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Miracle Off Midway

As history has shown over and over, a simple action by a small group of people, or even an individual, can have consequences far beyond that group or individual that affect the whole of humanity.  This is especially true in military battles where the resistance of a small group of fighters can save a battle from being lost, and in the end, a war or country being lost.  Such a situation happened 75 years ago in the waters of the Pacific Ocean near an insignificant atoll called Midway.


To read about the Battle of Midway in the quick, “sound bite” histories that are so prevalent in the media today, you might  get a very a brief and technically accurate portrayal of the battle.  You would learn that six months after the attack on Pearl Harbor, the U.S. Navy, armed with intelligence from broken Japanese codes, ambushed the Imperial Japanese Navy as it attempted to take over Midway Island, the farthest west island of the Hawaiian chain.  You might also learn that the U.S. sank four Japanese aircraft carriers for the loss of one U.S. carrier, and that the Japanese were forced onto the defensive for the rest of the war.  But, to put things so simply is to discount the hard-fought struggles of individuals on both sides and the role that luck and timing can have on the outcome of history.

 

 

 


Many things went wrong for both sides on the morning of June 4, 1942, but luck and fortune shined brighter on the U.S. Pacific Fleet that day.  After launching an air strike against Midway early in the morning, the Japanese learned of the presence of American warships in the area. Their reserve aircraft, which had been armed for a second strike on Midway were ordered re-armed for an attack on the ships, while at the same time, the first strike was returning to land.  The whole intricate dance of landing aircraft and getting them refueled and rearmed while getting the reserve aircraft up on deck and ready to launch was a lengthy process that would cost the Japanese dearly.


While the Japanese prepared to attack the U.S. fleet, two groups of American aircraft, one launched from Midway and the other from the carriers USS Yorktown, USS Enterprise and USS Hornet were closing on the Japanese fleet.   The group of Army, Navy and Marine Corps aircraft from Midway arrived first and attacked in an un-coordinated way that caused no damage, but cost over one third of the attacking aircraft. 


The next strike came from carrier based TBD Devastator torpedo bombers.  Slow and unable to maneuver while attempting to launch their torpedoes, the Devastators were easy targets for the Japanese fighters and ship’s gunners, which shot down 37 of the 41 attacking aircraft without any achieving a hit on an enemy ship.  But the sacrifice of the 73 men flying those planes was not in vain.  Having drawn the Japanese fighters down to sea-level, it opened a window for three squadrons of Douglas SBD Dauntless dive bombers to slip through the Japanese defenses.  Their bombing attacks turned three of the four enemy carriers into burning wreckages.  As Lt. Commander John Thach, the commander of fighter squadron VF-3 said, “I saw this glint in the sun, and it just looked like a beautiful silver waterfall, these dive bombers coming down…  I’d never seen such superior dive bombing.”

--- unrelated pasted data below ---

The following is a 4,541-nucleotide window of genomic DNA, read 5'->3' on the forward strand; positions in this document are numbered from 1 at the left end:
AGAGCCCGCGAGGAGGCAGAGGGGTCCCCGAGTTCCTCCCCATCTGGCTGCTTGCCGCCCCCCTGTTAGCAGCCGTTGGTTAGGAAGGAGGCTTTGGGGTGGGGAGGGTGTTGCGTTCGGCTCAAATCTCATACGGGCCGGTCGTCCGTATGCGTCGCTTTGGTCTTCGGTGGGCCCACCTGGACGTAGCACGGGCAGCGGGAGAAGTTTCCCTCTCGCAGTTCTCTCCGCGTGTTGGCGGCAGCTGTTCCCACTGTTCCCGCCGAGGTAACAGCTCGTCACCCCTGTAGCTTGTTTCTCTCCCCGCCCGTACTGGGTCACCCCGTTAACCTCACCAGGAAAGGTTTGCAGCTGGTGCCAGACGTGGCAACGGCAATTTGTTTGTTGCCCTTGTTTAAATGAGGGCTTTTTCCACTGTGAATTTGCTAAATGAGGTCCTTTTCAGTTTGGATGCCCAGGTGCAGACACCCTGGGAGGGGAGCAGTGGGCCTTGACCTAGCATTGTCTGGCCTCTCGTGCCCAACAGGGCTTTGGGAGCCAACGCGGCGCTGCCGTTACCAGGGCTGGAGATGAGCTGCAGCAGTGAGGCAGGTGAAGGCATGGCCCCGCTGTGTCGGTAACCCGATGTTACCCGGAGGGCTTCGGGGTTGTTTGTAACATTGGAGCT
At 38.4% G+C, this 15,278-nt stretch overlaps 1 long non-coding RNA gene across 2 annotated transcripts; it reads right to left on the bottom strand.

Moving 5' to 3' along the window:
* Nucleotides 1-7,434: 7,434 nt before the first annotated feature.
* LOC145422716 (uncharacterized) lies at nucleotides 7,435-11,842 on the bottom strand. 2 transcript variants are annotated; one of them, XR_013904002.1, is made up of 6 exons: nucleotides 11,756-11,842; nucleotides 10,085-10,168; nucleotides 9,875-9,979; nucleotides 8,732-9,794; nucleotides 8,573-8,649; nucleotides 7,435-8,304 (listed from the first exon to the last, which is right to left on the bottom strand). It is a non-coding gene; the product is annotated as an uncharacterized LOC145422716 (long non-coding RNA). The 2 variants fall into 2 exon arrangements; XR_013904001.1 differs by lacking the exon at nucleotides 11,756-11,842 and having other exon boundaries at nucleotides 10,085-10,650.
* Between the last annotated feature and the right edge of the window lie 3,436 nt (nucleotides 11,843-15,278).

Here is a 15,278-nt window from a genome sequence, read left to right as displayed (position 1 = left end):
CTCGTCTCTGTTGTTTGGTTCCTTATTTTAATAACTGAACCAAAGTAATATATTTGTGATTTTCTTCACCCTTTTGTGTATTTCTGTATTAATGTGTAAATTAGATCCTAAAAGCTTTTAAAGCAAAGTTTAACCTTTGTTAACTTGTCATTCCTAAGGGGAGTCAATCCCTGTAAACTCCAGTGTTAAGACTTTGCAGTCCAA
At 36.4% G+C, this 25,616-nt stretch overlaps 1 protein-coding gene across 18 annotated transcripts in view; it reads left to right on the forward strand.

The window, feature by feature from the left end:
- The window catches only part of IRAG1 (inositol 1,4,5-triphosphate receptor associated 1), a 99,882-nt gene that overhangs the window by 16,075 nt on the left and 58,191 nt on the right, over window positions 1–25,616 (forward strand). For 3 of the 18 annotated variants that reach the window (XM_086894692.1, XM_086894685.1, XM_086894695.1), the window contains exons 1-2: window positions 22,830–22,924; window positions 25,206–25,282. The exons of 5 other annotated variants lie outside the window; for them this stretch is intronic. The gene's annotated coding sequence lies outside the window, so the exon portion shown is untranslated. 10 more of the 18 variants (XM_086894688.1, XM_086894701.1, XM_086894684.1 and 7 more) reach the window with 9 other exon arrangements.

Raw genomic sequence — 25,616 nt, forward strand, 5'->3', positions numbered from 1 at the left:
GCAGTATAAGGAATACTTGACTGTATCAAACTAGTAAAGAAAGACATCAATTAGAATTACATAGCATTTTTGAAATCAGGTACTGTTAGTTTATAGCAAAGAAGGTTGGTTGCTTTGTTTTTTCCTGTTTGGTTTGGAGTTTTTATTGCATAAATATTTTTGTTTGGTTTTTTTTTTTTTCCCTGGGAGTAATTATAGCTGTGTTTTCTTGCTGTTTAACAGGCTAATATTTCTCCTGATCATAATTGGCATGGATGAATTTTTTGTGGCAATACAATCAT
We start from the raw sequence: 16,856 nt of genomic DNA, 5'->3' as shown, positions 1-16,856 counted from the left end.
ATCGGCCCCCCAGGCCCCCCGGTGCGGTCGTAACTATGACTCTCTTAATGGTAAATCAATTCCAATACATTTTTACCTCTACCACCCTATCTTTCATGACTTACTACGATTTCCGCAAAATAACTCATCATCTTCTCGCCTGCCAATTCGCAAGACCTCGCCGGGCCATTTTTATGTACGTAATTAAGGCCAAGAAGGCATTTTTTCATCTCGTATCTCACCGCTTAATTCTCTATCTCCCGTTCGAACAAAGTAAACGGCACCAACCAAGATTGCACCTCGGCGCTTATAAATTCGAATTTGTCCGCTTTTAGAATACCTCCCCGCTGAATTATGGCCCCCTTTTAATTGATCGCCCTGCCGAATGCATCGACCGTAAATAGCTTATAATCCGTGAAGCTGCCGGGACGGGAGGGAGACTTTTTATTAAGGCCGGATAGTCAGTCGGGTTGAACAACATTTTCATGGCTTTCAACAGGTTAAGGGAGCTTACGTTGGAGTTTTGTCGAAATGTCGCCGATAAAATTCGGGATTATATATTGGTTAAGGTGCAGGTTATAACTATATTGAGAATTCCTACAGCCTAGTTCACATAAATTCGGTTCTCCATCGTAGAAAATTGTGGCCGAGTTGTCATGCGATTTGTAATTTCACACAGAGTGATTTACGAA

Within six minutes, the back of the Japanese fleet was broken.  A fourth carrier was located and destroyed later in the day, causing the Japanese to withdraw.  From this point on, they would be forced to fight a defensive war against the Allies; one which they could not win.  The heart of the Japanese carrier fleet was gone and with it, all of their experienced pilots and crews.  They could not make up for the losses and could only attempt to slow the American onslaught over the next three years.
For the Americans, the Battle of Midway was a great victory, purchased with the loss of one aircraft carrier, one destroyer, 150 planes and 307 men.  But, it was the heroic, self-sacrificing effort of a handful of flyers that changed the course of World War II.  It was on the shoulders of this tiny force that world history turned.


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Today, Lone Star Flight Museum visitors can see for themselves one of the machines like those that the victors of Midway flew into battle on that historic morning, 75 years ago.  Although the SBD Dauntless in the collection is a later model than those used at Midway, it is one of the few that remain (and one of only five flyable) which illustrate the type of plane that turned the tide of World War II during a six-minute window on a June day, west of Midway Island.

 

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Regular readers of From the Flight Deck will remember that last summer the museum received a donation related to the combat career of 2nd Lt. Jack Hillary, one of the pilots who flew the B-17 “Thunderbird” in World War II.

We are looking for passionate aviation enthusiate who want to give back to the Houston community and become a volunteer at the new Lone Star Flight Museum!

Only the second one of its kind in the U.S., the Aviation Learning Center at the Lone Star Flight Museum immerses visitors in the energy and excitement of flight through a hands-on learning experience.